Last night, Jess and I watched a movie. Not something we do often, mind you, but the house batteries were at full charge after a long, sunny day, and my laptop has a DVD player.
It was something to take our minds off yesterday's events. Everyone around the compound is feeling a little down that those people were killed. We gave them a proper burial, even though a team of guards had to go out into the group of zombies outside the gate to secure the bodies. Also, to take steps ensuring that the dead people from the firefight didn't come back themselves...
It felt like the right thing to do, burying them. It's a sad consequence of our need to protect our home that those people died, and the least we could do was honor their deaths by giving them some of our time and effort.
Afterward, the wife and I watched Akira Kurosawa's "Dreams".
Somehow in the nearly six years Jess and I have been together, I've never gotten her to watch it before. She'd never seen any of Kurosawa's films, and I'm a huge fan. I've got a few of them sitting around, and I decided on "Dreams" for a very simple reason: it is beautiful in every frame.
I'm not going to go off on a tangent about the director's brilliance or the influence Kurosawa had in the film industry. None of those things matter any more. Watching the film, from the opening sequence with the Kitsune in the forest to the final part showing the old man fixing the waterwheel and the funeral procession after, I realized something of almost overwhelming importance.
Last year, when I posted about the unfinished books out there, singling out "The Wheel of Time" by Robert Jordan and "The Kingkiller Chronicles" by Patrick Rothfuss, I touched on the truth that hit me full force last night.
One of my all time favorite quotes is from Alan Moore's "Watchmen". It is this--"I am looking at the stars. They are so far away. And their light takes so long to reach us. All we ever see of stars are their old photographs."
The realization that hit me? It's that watching movies, reading books, talking about cars...anything that has to do with the world as it was before the zombie plague destroyed humanity is just opening up the shoebox full of memories and looking through the pictures of times that can never come again. Yes, we aim to make something new and better...but we can't let go of what was.
"Dreams" really made me think. Kurosawa made the film out of many dreams he had experienced over a lifetime, and you can see the growth of his spirit and character from one sequence to the next. How he left behind things he once considered important in order to move on to new frontiers and goals. Part of me recognized the futility in holding on to my favorite books and movies while the rest of me recognized the deep sentiment I have attached to them.
In the world as it is now, we use fiction and entertainment in general less and less over time as a means of escape. Part of that is sheer necessity due to the lack of enough electricity for most folks to be able to do something as simple as watching a movie. People still read, of course, but the strain on our time that it takes is harder to justify every day. I'm not saying that we should give up our books or movies or what have you. I think that would be a dramatic gesture at best, with little sincerity to it. I'm just saying that I've noticed a trend, or rather that I realized one was happening, and it blows me away.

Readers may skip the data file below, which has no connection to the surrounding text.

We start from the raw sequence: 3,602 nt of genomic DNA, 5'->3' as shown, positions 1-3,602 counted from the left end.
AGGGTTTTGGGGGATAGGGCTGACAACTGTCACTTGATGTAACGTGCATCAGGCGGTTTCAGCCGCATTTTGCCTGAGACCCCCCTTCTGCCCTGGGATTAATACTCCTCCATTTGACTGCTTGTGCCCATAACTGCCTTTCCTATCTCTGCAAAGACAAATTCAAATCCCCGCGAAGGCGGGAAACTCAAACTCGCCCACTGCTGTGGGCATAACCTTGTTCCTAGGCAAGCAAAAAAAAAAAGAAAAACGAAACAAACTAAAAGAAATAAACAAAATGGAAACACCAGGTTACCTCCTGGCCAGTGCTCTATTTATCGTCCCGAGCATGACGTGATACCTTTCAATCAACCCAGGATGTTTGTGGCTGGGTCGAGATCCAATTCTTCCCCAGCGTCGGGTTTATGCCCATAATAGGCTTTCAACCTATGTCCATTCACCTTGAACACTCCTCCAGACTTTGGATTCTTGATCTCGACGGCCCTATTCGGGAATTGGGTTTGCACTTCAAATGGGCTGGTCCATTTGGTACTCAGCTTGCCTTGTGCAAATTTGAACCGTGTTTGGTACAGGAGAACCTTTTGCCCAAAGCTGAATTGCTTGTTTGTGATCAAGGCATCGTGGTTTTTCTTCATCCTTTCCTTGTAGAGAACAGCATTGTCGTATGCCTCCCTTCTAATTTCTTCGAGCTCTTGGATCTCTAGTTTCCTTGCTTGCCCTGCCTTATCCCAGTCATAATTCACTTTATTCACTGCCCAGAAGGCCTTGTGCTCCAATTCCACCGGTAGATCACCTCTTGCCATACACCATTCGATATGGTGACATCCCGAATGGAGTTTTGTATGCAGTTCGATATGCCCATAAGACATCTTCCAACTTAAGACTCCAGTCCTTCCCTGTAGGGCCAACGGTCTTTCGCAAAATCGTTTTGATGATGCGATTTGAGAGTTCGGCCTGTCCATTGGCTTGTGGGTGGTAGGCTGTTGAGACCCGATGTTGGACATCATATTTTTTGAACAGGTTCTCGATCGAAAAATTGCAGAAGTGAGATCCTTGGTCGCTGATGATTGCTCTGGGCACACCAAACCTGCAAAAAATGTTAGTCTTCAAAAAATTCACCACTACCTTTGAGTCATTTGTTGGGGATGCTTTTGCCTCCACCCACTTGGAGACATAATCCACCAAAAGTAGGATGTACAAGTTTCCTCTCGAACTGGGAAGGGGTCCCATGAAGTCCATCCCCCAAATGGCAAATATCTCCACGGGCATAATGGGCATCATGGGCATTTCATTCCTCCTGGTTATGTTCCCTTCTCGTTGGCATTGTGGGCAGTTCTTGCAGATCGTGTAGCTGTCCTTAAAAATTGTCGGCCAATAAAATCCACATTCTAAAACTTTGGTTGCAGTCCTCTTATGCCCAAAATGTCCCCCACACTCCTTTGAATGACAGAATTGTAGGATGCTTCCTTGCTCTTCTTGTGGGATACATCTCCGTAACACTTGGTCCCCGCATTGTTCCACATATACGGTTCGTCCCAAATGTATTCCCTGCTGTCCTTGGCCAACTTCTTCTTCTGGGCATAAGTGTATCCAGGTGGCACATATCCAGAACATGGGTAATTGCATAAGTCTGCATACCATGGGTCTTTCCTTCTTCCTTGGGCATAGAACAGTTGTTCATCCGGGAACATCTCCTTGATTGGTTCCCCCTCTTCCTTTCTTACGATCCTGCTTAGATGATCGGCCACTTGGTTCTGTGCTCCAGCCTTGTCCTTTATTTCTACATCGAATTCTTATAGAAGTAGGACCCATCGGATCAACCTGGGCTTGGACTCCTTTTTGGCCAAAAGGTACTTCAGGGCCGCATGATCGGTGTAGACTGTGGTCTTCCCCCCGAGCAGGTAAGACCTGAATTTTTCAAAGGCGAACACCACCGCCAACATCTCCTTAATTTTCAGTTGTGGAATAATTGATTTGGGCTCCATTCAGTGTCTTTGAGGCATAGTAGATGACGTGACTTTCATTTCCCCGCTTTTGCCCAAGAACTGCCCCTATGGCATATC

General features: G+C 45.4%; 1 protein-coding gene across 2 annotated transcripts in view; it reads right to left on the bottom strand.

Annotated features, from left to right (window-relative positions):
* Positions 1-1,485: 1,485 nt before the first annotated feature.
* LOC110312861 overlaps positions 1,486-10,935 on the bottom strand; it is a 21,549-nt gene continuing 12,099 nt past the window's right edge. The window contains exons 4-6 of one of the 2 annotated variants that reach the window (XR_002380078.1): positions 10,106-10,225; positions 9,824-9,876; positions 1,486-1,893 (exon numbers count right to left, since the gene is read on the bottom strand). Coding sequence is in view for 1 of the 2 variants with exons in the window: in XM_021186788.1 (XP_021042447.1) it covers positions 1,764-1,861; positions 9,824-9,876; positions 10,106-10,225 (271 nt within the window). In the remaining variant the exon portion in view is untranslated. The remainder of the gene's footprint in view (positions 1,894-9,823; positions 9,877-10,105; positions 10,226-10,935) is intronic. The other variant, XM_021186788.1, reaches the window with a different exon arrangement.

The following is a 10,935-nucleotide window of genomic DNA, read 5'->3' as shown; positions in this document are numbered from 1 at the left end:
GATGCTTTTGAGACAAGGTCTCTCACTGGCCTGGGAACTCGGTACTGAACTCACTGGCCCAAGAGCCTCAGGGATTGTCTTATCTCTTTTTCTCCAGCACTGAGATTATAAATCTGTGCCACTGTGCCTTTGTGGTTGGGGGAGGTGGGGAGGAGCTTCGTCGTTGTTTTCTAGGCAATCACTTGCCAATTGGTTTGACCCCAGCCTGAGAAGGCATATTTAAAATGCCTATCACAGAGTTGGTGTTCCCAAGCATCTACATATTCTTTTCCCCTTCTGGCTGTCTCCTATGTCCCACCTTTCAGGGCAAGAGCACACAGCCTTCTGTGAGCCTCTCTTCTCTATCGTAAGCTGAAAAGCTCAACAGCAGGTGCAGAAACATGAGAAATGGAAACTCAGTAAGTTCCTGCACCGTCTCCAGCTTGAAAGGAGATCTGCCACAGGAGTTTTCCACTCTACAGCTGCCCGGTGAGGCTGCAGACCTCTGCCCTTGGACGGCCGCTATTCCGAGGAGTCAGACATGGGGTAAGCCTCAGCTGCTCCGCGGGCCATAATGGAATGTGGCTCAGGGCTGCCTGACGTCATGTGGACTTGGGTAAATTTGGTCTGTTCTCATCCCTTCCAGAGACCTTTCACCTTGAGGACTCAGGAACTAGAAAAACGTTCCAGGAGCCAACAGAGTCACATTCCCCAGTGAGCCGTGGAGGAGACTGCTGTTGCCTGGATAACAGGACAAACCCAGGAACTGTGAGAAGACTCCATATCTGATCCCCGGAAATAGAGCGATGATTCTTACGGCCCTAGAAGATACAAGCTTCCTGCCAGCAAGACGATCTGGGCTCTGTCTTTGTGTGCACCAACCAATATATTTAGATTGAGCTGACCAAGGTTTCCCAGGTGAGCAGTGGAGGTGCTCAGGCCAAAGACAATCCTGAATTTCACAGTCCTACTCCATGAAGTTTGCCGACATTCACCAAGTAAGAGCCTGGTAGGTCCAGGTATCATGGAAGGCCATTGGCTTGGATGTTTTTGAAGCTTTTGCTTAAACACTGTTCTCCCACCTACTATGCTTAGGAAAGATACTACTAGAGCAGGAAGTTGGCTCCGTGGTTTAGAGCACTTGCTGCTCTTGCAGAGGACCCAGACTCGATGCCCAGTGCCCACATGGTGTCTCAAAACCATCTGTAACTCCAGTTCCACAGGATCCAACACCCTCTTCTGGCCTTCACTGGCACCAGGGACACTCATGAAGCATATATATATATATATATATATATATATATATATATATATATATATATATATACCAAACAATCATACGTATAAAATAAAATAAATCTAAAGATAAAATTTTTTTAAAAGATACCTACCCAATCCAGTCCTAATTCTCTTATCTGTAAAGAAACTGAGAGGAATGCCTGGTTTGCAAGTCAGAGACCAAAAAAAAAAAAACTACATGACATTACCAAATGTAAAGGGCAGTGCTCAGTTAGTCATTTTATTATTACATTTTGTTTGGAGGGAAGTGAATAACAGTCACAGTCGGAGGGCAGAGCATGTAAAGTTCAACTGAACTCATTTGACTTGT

Think of it in terms of a visual illusion. You look at the picture one way, and see the vase. Then you relax your eyes and see that instead of a vase, it's two old ladies facing each other. The mind-blowing part isn't in the realization that there are actually two images present. It's in the fact that once you see it, you can never look at that picture without seeing both images. It's the same with the stacks of books and movies around my house.
I see them, and remember the feeling I had when I read about the heroes and villains within. How they made me feel. From Kvothe to Indiana Jones, Gandalf to Luke Skywalker, the sense-memories of late nights in dim light spent reading while immersed in my own imagination are strong. The smell of popcorn and the cool breeze of a dark theater tickle my mind when I hear the opening themes to my favorite films. These memories and sensations are so deeply rooted in my mind that I can never forget them, nor do they lose their impact.
But now a new set of feelings runs parallel with them. When I think about cracking open a book or start rifling through the DVDs in my office, I see them as antiques. Sad, old things that are shiny and new, but still relics of an era that has irreversibly passed. It's a little like living with the ghosts of old friends, seeing them when I sit down to work and hurting a little as I think about what has gone.
I've been thinking about this all morning, and the further realization just hit me: the people that died yesterday don't even have that. They made it through The Fall and more than a year of survival only to meet their end at the hands of people who would have been happy to take them in, had their hunger-addled minds not driven them to become dangerous. I grieve for them, for the potential that was lost with their passing, though I didn't know them. I wish things had been different. I would have shared my thoughts with them.
Maybe we could have taken comfort in one another as we mourned the passing of an age.